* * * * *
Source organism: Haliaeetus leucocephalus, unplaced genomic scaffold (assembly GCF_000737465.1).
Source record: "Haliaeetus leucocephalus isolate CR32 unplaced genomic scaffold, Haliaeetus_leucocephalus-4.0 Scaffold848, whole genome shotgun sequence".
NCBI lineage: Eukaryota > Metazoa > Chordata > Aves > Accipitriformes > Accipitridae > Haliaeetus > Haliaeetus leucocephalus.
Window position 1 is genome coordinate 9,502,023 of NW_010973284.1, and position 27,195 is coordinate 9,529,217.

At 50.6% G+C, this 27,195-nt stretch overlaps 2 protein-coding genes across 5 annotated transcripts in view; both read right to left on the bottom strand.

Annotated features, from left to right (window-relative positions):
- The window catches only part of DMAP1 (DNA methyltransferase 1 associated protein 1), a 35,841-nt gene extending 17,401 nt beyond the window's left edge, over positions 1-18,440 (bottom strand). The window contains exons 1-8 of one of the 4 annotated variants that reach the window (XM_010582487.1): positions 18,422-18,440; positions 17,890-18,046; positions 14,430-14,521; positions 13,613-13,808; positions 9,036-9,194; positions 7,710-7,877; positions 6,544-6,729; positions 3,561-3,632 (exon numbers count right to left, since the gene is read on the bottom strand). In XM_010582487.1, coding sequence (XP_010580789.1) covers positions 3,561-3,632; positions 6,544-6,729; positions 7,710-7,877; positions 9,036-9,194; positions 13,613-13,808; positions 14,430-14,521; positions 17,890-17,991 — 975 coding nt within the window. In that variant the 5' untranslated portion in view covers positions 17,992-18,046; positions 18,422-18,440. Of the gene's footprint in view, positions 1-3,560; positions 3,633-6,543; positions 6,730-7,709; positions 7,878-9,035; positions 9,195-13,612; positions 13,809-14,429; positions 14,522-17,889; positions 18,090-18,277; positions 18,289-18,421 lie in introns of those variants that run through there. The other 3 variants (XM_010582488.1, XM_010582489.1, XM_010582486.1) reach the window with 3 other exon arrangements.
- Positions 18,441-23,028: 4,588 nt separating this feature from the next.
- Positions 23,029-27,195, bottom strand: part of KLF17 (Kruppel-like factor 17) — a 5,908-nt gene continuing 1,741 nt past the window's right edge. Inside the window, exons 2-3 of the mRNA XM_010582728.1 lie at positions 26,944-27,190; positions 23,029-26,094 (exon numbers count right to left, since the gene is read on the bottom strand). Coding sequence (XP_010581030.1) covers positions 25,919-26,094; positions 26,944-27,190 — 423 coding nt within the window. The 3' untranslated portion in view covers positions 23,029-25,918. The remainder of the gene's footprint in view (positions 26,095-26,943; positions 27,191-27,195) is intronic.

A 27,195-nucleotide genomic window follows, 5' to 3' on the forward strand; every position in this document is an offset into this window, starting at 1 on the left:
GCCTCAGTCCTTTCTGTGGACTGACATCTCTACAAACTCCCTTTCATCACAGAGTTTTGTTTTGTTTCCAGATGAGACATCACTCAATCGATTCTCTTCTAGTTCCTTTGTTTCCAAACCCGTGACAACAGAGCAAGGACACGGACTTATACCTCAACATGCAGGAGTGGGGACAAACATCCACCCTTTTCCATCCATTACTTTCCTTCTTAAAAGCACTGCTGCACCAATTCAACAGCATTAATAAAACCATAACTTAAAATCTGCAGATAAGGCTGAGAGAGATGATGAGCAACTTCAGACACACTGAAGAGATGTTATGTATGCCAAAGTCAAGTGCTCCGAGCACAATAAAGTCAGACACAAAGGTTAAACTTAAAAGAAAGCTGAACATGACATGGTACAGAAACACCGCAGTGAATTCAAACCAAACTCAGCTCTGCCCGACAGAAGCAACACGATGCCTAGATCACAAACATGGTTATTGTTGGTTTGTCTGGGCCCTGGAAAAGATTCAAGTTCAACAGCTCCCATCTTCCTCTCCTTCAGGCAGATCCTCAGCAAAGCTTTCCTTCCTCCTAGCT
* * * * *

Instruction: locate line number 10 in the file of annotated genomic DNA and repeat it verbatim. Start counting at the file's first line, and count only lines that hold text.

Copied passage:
A 27,195-nucleotide genomic window follows, 5' to 3' on the forward strand; every position in this document is an offset into this window, starting at 1 on the left: